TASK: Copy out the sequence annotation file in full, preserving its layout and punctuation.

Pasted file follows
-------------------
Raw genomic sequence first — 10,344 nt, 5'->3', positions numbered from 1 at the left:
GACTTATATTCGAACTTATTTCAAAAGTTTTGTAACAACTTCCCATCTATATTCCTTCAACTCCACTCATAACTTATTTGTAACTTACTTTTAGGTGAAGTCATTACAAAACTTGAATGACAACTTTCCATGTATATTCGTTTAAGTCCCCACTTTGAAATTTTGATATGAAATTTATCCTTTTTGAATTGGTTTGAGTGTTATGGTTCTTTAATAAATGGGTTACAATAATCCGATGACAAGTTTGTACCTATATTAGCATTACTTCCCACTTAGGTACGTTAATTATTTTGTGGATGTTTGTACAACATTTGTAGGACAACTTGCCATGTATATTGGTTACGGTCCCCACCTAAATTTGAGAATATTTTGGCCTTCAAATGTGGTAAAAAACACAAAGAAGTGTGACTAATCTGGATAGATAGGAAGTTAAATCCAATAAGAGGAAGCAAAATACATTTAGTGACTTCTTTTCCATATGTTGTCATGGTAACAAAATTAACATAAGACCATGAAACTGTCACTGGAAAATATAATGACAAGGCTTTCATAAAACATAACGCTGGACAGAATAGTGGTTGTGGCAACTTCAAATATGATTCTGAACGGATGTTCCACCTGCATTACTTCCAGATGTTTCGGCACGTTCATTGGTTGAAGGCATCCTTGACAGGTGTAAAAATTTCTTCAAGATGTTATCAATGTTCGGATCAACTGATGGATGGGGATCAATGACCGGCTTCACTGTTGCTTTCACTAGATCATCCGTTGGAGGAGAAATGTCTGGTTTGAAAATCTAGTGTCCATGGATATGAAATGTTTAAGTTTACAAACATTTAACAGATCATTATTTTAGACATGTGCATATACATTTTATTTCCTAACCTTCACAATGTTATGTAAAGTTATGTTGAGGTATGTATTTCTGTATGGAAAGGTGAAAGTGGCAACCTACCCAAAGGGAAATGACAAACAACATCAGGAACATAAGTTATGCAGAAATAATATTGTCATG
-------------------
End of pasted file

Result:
Raw genomic sequence first — 10,344 nt, 5'->3', positions numbered from 1 at the left:
GACTTATATTCGAACTTATTTCAAAAGTTTTGTAACAACTTCCCATCTATATTCCTTCAACTCCACTCATAACTTATTTGTAACTTACTTTTAGGTGAAGTCATTACAAAACTTGAATGACAACTTTCCATGTATATTCGTTTAAGTCCCCACTTTGAAATTTTGATATGAAATTTATCCTTTTTGAATTGGTTTGAGTGTTATGGTTCTTTAATAAATGGGTTACAATAATCCGATGACAAGTTTGTACCTATATTAGCATTACTTCCCACTTAGGTACGTTAATTATTTTGTGGATGTTTGTACAACATTTGTAGGACAACTTGCCATGTATATTGGTTACGGTCCCCACCTAAATTTGAGAATATTTTGGCCTTCAAATGTGGTAAAAAACACAAAGAAGTGTGACTAATCTGGATAGATAGGAAGTTAAATCCAATAAGAGGAAGCAAAATACATTTAGTGACTTCTTTTCCATATGTTGTCATGGTAACAAAATTAACATAAGACCATGAAACTGTCACTGGAAAATATAATGACAAGGCTTTCATAAAACATAACGCTGGACAGAATAGTGGTTGTGGCAACTTCAAATATGATTCTGAACGGATGTTCCACCTGCATTACTTCCAGATGTTTCGGCACGTTCATTGGTTGAAGGCATCCTTGACAGGTGTAAAAATTTCTTCAAGATGTTATCAATGTTCGGATCAACTGATGGATGGGGATCAATGACCGGCTTCACTGTTGCTTTCACTAGATCATCCGTTGGAGGAGAAATGTCTGGTTTGAAAATCTAGTGTCCATGGATATGAAATGTTTAAGTTTACAAACATTTAACAGATCATTATTTTAGACATGTGCATATACATTTTATTTCCTAACCTTCACAATGTTATGTAAAGTTATGTTGAGGTATGTATTTCTGTATGGAAAGGTGAAAGTGGCAACCTACCCAAAGGGAAATGACAAACAACATCAGGAACATAAGTTATGCAGAAATAATATTGTCATG